|COMPUTER SCIENCE/DISCRETE MATH SEMINAR, II|
|Topic:||Geometric symmetrizations in high dimension|
|Date:||Tuesday, February 1|
|Time/Room:||10:30am - 12:30pm/S-101|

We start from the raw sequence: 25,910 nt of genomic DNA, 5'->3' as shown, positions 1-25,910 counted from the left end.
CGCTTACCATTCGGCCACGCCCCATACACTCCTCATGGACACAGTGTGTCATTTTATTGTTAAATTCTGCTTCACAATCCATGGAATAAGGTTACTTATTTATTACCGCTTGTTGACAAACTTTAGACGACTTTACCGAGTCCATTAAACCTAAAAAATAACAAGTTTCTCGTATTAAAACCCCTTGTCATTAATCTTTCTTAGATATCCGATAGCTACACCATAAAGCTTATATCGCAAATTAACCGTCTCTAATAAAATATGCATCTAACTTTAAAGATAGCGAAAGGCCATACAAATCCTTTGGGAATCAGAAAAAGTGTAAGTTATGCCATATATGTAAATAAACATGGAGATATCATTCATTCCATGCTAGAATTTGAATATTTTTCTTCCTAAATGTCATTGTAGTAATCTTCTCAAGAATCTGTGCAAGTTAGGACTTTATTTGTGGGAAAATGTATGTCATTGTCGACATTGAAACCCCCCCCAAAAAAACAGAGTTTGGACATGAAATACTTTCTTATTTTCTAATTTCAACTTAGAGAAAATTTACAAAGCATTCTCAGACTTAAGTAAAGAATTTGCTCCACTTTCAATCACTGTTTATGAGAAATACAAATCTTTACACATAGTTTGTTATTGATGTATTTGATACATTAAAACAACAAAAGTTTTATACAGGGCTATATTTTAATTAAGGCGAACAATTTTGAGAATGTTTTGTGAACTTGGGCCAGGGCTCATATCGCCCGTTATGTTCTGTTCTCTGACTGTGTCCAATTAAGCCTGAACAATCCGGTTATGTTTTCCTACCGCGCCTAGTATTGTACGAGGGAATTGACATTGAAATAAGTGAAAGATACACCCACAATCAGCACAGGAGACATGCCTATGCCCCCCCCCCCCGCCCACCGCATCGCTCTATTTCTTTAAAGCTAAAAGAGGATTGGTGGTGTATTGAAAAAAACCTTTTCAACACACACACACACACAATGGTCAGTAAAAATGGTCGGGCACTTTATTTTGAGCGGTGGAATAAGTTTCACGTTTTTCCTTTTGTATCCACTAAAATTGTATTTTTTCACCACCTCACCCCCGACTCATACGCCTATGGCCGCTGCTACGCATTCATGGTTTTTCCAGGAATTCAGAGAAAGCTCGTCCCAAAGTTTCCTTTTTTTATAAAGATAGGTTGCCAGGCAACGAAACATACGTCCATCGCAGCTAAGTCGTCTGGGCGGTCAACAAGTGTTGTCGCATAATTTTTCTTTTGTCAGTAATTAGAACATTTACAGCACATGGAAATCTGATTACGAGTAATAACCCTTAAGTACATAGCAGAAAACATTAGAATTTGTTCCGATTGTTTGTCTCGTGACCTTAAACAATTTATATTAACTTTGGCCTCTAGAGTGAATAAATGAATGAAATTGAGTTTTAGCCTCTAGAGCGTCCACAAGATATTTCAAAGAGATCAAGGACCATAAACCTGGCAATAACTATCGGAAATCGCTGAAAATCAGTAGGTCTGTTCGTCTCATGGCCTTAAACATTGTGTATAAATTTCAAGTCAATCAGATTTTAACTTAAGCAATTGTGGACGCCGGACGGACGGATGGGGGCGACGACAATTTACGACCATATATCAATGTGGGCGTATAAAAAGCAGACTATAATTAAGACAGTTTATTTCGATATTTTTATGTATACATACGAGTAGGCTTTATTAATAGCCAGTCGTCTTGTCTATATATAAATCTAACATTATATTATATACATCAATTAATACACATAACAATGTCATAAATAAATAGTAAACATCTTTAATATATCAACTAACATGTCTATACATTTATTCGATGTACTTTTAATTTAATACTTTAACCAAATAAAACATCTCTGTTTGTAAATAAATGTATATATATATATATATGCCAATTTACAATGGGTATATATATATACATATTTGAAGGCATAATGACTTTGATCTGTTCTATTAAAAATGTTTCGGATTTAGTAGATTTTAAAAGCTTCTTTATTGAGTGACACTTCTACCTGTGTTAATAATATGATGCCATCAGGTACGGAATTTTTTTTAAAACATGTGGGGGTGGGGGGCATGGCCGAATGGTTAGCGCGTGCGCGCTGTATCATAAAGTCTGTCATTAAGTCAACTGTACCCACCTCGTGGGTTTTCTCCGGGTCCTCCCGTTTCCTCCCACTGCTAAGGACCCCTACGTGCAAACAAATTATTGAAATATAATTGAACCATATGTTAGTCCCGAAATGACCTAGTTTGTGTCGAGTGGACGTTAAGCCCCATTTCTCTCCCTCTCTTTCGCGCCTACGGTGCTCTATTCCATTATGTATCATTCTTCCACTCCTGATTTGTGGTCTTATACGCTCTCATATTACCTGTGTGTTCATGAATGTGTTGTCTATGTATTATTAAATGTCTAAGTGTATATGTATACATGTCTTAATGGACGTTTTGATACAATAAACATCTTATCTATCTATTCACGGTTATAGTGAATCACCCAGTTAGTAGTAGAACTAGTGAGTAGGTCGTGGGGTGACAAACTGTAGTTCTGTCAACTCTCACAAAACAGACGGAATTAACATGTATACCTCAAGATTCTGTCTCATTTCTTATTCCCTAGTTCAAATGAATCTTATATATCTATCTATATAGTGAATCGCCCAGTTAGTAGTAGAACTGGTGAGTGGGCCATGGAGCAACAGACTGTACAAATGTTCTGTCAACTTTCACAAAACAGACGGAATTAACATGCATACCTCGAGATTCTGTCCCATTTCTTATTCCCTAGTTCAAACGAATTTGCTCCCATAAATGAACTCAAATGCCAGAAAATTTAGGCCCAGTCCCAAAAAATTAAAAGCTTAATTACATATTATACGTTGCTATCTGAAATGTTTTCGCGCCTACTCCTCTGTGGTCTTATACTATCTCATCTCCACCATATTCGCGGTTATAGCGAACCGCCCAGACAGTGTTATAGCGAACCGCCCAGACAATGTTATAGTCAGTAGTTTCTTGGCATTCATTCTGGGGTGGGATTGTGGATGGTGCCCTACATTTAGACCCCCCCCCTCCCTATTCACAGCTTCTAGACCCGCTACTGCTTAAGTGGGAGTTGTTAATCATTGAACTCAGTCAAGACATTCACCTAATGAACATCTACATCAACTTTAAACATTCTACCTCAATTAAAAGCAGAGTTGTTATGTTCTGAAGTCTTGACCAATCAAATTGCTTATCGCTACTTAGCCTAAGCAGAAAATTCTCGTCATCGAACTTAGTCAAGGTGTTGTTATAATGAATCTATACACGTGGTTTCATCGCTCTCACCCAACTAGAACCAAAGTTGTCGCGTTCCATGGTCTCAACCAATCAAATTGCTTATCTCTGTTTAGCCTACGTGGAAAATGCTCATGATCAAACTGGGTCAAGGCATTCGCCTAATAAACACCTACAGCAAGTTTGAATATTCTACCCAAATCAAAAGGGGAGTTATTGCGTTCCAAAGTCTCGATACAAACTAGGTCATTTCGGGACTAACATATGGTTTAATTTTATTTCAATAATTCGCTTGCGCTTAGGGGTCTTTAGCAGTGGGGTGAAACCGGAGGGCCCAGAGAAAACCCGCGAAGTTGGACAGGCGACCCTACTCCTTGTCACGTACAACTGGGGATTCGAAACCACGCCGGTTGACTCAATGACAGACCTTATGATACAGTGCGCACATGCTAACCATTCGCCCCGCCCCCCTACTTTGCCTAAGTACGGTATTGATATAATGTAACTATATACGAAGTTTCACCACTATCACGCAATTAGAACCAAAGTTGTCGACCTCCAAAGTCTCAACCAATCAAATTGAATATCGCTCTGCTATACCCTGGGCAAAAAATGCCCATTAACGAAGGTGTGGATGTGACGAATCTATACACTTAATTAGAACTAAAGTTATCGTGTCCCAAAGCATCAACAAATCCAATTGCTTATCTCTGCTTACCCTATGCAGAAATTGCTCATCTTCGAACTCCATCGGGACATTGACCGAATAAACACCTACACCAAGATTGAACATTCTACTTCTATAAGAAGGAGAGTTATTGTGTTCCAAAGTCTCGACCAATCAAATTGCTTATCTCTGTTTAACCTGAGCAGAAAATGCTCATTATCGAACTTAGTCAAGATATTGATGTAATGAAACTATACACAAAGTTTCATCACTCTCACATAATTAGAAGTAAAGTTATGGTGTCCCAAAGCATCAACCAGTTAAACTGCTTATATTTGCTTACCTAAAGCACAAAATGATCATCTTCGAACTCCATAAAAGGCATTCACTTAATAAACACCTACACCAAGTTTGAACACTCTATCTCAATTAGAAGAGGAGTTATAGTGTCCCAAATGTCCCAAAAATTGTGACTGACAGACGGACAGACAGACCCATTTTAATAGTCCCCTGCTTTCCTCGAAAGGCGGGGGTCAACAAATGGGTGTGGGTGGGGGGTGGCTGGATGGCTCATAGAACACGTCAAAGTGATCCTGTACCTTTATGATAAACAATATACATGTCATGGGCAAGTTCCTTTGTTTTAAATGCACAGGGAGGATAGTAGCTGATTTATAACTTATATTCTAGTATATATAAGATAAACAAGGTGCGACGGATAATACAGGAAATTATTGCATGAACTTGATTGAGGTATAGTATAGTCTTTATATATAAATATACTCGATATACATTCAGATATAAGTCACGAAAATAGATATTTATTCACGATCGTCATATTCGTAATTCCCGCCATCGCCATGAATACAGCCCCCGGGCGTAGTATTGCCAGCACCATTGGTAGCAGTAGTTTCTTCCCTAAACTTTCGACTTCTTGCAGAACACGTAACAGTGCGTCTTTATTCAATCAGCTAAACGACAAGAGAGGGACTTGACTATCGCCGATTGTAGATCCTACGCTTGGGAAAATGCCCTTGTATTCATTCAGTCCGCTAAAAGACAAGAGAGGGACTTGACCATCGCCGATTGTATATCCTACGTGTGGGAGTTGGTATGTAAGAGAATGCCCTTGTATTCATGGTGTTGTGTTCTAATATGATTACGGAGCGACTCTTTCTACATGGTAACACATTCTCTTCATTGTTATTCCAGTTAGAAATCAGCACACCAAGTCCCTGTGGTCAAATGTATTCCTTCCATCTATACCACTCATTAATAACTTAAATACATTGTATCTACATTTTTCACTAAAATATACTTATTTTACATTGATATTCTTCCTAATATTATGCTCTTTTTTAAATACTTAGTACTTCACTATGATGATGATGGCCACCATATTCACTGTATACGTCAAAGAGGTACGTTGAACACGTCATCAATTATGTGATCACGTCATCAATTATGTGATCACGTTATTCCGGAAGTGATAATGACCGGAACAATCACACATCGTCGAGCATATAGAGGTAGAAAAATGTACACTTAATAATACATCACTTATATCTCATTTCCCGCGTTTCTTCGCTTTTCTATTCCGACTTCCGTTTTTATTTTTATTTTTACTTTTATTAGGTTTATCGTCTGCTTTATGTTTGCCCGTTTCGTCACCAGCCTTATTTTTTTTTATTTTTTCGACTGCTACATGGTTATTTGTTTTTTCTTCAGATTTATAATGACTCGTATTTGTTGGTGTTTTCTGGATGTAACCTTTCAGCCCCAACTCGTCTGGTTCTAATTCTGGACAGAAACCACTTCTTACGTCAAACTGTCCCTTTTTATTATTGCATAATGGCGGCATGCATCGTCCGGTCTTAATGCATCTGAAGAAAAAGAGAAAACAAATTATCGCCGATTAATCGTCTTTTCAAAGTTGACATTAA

A classical method for proving geometric inequalities in which the Euclidean ball is the extremal case, is that of symmetrization. The idea is basically to perform a simple operation on a given convex body in n-dimensional space, which makes it more symmetric in a sense, and to analyze the effect of this symmetrization on various geometric parameters. After many consecutive symmetrizations the body becomes close to a Euclidean ball, and we might hope to compare the geometric parameters of the original body we started with, with those of the Euclidean ball. In this talk we will investigate the minimal number of symmetrizations that is needed in order to transform any n-dimensional body into a shape which is close to a Euclidean ball. We will consider Steiner and Minkowski symmetrizations, and survey most of the known results in this direction. We will discuss in detail some of the proofs which are more of combinatorial nature.